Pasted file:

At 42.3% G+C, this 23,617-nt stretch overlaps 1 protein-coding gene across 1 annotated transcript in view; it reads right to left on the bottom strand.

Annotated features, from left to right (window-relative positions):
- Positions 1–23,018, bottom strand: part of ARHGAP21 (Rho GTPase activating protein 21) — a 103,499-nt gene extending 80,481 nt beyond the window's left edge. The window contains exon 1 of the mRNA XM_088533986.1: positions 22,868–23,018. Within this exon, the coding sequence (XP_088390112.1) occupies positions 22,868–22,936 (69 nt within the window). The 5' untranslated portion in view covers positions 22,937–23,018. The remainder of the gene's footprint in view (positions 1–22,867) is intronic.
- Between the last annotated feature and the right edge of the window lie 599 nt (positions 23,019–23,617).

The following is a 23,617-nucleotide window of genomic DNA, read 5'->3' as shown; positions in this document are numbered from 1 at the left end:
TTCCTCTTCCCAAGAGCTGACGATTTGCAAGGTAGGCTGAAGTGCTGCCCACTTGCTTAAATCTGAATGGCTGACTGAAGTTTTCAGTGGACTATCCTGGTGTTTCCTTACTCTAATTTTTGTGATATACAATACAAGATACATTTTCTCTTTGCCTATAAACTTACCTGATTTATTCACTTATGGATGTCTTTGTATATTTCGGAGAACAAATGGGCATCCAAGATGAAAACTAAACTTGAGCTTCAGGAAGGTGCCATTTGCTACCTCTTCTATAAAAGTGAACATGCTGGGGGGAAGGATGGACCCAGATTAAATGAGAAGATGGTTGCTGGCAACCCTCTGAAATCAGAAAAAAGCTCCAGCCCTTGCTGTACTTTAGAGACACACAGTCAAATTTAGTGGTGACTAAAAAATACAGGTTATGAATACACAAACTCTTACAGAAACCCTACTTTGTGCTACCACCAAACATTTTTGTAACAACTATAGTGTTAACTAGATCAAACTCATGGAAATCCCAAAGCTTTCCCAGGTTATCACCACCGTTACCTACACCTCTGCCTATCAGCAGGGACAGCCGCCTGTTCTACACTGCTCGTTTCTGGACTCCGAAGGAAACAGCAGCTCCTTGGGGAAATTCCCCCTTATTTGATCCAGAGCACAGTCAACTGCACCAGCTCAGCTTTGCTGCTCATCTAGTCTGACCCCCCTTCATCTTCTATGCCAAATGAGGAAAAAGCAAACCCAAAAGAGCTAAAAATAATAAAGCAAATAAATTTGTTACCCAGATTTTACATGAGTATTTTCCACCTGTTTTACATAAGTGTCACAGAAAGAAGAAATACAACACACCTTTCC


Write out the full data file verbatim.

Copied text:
At 42.3% G+C, this 23,617-nt stretch overlaps 1 protein-coding gene across 1 annotated transcript in view; it reads right to left on the bottom strand.

Annotated features, from left to right (window-relative positions):
- Positions 1–23,018, bottom strand: part of ARHGAP21 (Rho GTPase activating protein 21) — a 103,499-nt gene extending 80,481 nt beyond the window's left edge. The window contains exon 1 of the mRNA XM_088533986.1: positions 22,868–23,018. Within this exon, the coding sequence (XP_088390112.1) occupies positions 22,868–22,936 (69 nt within the window). The 5' untranslated portion in view covers positions 22,937–23,018. The remainder of the gene's footprint in view (positions 1–22,867) is intronic.
- Between the last annotated feature and the right edge of the window lie 599 nt (positions 23,019–23,617).

The following is a 23,617-nucleotide window of genomic DNA, read 5'->3' as shown; positions in this document are numbered from 1 at the left end:
TTCCTCTTCCCAAGAGCTGACGATTTGCAAGGTAGGCTGAAGTGCTGCCCACTTGCTTAAATCTGAATGGCTGACTGAAGTTTTCAGTGGACTATCCTGGTGTTTCCTTACTCTAATTTTTGTGATATACAATACAAGATACATTTTCTCTTTGCCTATAAACTTACCTGATTTATTCACTTATGGATGTCTTTGTATATTTCGGAGAACAAATGGGCATCCAAGATGAAAACTAAACTTGAGCTTCAGGAAGGTGCCATTTGCTACCTCTTCTATAAAAGTGAACATGCTGGGGGGAAGGATGGACCCAGATTAAATGAGAAGATGGTTGCTGGCAACCCTCTGAAATCAGAAAAAAGCTCCAGCCCTTGCTGTACTTTAGAGACACACAGTCAAATTTAGTGGTGACTAAAAAATACAGGTTATGAATACACAAACTCTTACAGAAACCCTACTTTGTGCTACCACCAAACATTTTTGTAACAACTATAGTGTTAACTAGATCAAACTCATGGAAATCCCAAAGCTTTCCCAGGTTATCACCACCGTTACCTACACCTCTGCCTATCAGCAGGGACAGCCGCCTGTTCTACACTGCTCGTTTCTGGACTCCGAAGGAAACAGCAGCTCCTTGGGGAAATTCCCCCTTATTTGATCCAGAGCACAGTCAACTGCACCAGCTCAGCTTTGCTGCTCATCTAGTCTGACCCCCCTTCATCTTCTATGCCAAATGAGGAAAAAGCAAACCCAAAAGAGCTAAAAATAATAAAGCAAATAAATTTGTTACCCAGATTTTACATGAGTATTTTCCACCTGTTTTACATAAGTGTCACAGAAAGAAGAAATACAACACACCTTTCC